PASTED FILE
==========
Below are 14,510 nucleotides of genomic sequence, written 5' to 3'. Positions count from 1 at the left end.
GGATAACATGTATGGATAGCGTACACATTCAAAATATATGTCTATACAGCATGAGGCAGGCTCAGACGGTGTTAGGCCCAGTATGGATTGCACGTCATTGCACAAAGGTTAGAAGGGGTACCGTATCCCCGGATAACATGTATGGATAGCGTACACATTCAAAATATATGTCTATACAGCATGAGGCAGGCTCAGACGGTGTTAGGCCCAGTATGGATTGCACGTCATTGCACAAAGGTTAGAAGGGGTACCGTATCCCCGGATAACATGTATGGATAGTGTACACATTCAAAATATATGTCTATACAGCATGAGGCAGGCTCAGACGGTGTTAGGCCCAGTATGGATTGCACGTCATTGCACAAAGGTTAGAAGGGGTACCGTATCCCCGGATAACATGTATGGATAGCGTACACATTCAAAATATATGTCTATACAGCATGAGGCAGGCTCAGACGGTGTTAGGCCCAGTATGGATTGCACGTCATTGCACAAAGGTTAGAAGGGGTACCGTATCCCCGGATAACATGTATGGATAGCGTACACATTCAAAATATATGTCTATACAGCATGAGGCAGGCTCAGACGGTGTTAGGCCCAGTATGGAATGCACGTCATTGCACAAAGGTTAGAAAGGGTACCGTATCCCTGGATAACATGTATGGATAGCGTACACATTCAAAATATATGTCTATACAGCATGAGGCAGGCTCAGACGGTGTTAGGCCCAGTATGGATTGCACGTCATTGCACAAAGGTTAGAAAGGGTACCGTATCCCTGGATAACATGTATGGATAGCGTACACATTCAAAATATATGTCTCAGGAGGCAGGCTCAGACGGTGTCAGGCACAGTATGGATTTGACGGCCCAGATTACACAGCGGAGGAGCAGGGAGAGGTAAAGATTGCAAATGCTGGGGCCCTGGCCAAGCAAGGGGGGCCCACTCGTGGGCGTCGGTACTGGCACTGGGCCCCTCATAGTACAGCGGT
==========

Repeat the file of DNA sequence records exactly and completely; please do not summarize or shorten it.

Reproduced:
Below are 14,510 nucleotides of genomic sequence, written 5' to 3'. Positions count from 1 at the left end.
GGATAACATGTATGGATAGCGTACACATTCAAAATATATGTCTATACAGCATGAGGCAGGCTCAGACGGTGTTAGGCCCAGTATGGATTGCACGTCATTGCACAAAGGTTAGAAGGGGTACCGTATCCCCGGATAACATGTATGGATAGCGTACACATTCAAAATATATGTCTATACAGCATGAGGCAGGCTCAGACGGTGTTAGGCCCAGTATGGATTGCACGTCATTGCACAAAGGTTAGAAGGGGTACCGTATCCCCGGATAACATGTATGGATAGTGTACACATTCAAAATATATGTCTATACAGCATGAGGCAGGCTCAGACGGTGTTAGGCCCAGTATGGATTGCACGTCATTGCACAAAGGTTAGAAGGGGTACCGTATCCCCGGATAACATGTATGGATAGCGTACACATTCAAAATATATGTCTATACAGCATGAGGCAGGCTCAGACGGTGTTAGGCCCAGTATGGATTGCACGTCATTGCACAAAGGTTAGAAGGGGTACCGTATCCCCGGATAACATGTATGGATAGCGTACACATTCAAAATATATGTCTATACAGCATGAGGCAGGCTCAGACGGTGTTAGGCCCAGTATGGAATGCACGTCATTGCACAAAGGTTAGAAAGGGTACCGTATCCCTGGATAACATGTATGGATAGCGTACACATTCAAAATATATGTCTATACAGCATGAGGCAGGCTCAGACGGTGTTAGGCCCAGTATGGATTGCACGTCATTGCACAAAGGTTAGAAAGGGTACCGTATCCCTGGATAACATGTATGGATAGCGTACACATTCAAAATATATGTCTCAGGAGGCAGGCTCAGACGGTGTCAGGCACAGTATGGATTTGACGGCCCAGATTACACAGCGGAGGAGCAGGGAGAGGTAAAGATTGCAAATGCTGGGGCCCTGGCCAAGCAAGGGGGGCCCACTCGTGGGCGTCGGTACTGGCACTGGGCCCCTCATAGTACAGCGGT